News: Demons work with community outreach
Story by Staff Sgt. Kyle Richardson
SOYOSAN, South Korea – Thoughts about demons are usually associated with fear and death. When U.S. Army units adopt the moniker “Demon,” they typically want to project a strong and almost ghostly image on the battlefield.
The leadership from Company D, 2nd Battalion, 9th Infantry Regiment, 1st Armored Brigade Combat Team, 2nd Infantry Division, decided to set aside all the door-kicking, tank-firing, boot-scuffing and range training, even lay aside the hardcore demon persona to volunteer at a homeless shelter Feb. 23, 2013.
Just days after a field training exercise, 10 “Demon” soldiers spent a Saturday afternoon at the Sung Kyung Welfare Foundation, located in Soyosan.
“While we’re here in Korea, we’re not only here to work, but we’re also here to serve,” said Sgt. Matthew Hart, a native of Redding, Calif., and tank gunner with Co. D. “We’re here to get to know the residents. We’re going to provide them with a little entertainment, some arts and crafts, eat lunch, scrub a few dishes, and then whatever else the organization needs from us.”
The staff at the Sung Kyung Welfare Foundation care for nearly 200 mentally handicapped, homeless and recovering alcoholics. “Demon” soldiers were able to lend a hand by providing residents with some entertainment, then by helping the staff clean.
“I’ve been volunteering with my Family since I was a kid,” said Hart. “It feels great to be able to give something back to your community. You know you made a difference when they [the residents] begin trusting you enough to start talking, laughing and joking.”
Soldiers within the unit donated money to buy pizza and drinks for some of the residents during the visit.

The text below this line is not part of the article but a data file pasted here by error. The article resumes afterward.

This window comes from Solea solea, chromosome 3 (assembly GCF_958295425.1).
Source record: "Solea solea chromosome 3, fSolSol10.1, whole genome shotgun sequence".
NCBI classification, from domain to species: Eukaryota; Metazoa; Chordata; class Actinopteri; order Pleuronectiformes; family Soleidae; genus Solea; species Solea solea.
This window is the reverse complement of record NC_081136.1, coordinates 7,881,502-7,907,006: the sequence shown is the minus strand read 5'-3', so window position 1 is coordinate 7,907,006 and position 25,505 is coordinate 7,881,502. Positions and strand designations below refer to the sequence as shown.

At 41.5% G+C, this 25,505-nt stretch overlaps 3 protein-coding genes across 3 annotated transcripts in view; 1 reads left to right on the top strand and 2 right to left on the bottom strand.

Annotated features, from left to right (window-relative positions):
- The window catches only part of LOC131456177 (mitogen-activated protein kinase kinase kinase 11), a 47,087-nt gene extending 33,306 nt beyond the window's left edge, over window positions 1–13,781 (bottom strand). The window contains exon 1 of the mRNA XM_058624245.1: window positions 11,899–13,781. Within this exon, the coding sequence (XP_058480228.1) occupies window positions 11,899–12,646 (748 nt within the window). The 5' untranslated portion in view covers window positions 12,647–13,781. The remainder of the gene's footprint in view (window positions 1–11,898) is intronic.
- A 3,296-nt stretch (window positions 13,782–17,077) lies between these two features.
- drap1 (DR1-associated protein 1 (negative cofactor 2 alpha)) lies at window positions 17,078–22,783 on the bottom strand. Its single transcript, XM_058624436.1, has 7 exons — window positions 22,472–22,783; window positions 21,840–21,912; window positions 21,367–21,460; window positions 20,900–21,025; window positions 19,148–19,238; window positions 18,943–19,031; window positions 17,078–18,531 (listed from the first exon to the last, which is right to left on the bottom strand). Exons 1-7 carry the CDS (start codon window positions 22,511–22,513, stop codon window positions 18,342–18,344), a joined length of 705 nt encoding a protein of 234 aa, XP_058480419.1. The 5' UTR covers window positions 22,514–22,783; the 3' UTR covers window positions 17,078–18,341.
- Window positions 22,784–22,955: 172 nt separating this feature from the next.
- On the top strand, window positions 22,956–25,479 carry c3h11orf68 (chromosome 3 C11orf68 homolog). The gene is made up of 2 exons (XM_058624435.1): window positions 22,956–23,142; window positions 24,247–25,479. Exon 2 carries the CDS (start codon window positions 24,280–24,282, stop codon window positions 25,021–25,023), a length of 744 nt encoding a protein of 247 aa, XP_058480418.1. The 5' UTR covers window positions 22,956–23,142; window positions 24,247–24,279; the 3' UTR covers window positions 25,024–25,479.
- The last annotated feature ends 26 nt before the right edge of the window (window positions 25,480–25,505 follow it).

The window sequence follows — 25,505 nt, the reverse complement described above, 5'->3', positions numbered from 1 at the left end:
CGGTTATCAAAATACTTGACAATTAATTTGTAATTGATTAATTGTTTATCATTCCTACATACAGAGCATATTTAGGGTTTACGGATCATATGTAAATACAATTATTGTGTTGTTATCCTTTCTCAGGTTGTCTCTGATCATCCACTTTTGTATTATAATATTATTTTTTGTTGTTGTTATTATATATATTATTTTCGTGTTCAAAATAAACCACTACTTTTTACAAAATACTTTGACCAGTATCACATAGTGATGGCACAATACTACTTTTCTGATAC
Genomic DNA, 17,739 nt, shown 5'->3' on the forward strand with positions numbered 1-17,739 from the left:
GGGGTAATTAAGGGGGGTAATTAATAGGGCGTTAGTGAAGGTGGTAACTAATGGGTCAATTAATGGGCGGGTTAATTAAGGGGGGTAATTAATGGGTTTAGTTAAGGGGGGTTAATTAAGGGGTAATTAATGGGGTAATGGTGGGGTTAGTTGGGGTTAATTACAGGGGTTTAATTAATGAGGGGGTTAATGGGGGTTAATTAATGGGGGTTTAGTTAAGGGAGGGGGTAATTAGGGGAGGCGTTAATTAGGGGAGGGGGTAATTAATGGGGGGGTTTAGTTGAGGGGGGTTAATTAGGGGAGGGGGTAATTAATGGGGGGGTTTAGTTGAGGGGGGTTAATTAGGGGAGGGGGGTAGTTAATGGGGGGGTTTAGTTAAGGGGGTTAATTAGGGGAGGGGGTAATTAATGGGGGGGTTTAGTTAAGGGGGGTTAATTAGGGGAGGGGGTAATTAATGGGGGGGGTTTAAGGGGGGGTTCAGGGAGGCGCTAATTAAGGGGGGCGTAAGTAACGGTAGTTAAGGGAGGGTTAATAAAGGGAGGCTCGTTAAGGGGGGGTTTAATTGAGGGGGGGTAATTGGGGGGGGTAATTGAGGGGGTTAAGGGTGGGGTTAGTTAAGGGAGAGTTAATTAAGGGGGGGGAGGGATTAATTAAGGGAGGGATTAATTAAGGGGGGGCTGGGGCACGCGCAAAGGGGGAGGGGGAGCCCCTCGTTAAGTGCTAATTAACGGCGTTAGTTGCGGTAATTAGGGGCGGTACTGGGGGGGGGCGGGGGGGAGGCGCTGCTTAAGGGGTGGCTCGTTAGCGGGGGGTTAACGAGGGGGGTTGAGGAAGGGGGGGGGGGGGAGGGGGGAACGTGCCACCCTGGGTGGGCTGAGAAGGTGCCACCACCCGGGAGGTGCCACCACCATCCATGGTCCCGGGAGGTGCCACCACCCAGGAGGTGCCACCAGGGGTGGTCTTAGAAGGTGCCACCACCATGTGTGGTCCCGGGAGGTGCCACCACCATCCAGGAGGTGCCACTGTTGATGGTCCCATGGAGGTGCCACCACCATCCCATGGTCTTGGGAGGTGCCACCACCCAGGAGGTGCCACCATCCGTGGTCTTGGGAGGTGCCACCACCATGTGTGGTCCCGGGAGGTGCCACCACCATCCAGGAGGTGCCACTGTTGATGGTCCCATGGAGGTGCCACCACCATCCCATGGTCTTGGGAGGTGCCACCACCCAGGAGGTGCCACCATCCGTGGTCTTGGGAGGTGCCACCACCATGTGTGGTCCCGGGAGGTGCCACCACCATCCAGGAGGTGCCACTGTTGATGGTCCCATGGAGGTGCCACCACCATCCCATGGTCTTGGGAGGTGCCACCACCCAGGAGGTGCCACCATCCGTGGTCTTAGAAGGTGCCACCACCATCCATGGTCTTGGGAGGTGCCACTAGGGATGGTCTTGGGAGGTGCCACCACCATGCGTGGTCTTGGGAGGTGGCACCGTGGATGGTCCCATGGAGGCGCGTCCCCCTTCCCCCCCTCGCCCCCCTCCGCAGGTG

“Helping others is like instant gratification,” said 1st Lt. Michael Ariola, a native of Chicago and the executive officer of Co. D. “It’s also great that soldiers want to volunteer their time for events like this. I actually had to turn down soldiers because the foundation could only accommodate so many volunteers.”
The residents of the foundation weren’t the only ones who appreciated the soldiers’ visit. The staff was grateful that the
“Demons” dedicated an afternoon for the visit.
“I’m glad to see that the soldiers would take time off to help us out,” said Kim Young-jim, a human-development director, for the Sung Kyung Welfare Foundation. “When the soldiers volunteer in the community, it helps to remind Koreans and anyone else that we are all the same.”
Ariola stated that his soldiers volunteer every two to three months to promote the Good Neighbor Program.
“When you first arrive in country, you’re told that you’re an ambassador for the U.S. in the Republic of South Korea,” said Staff Sgt. William Staneck, a Carrollton, Ga., native and a tank commander in Co. D. “So it’s actually nice to go out and perform that role in a formal way. Our leadership gives us downtime when they can. However, when you take that personal time and dedicate it to other people, then it has a little more meaning.”
When the day at the Sung Kyung Welfare Foundation was over and the “Demon” soldiers pulled out of the parking lot, they made sure to put on their hardcore persona before heading back to Camp Casey. As they entered post, they stepped back into the mindset of the hard-charging, door-kicking, tank-driving, range-running warriors.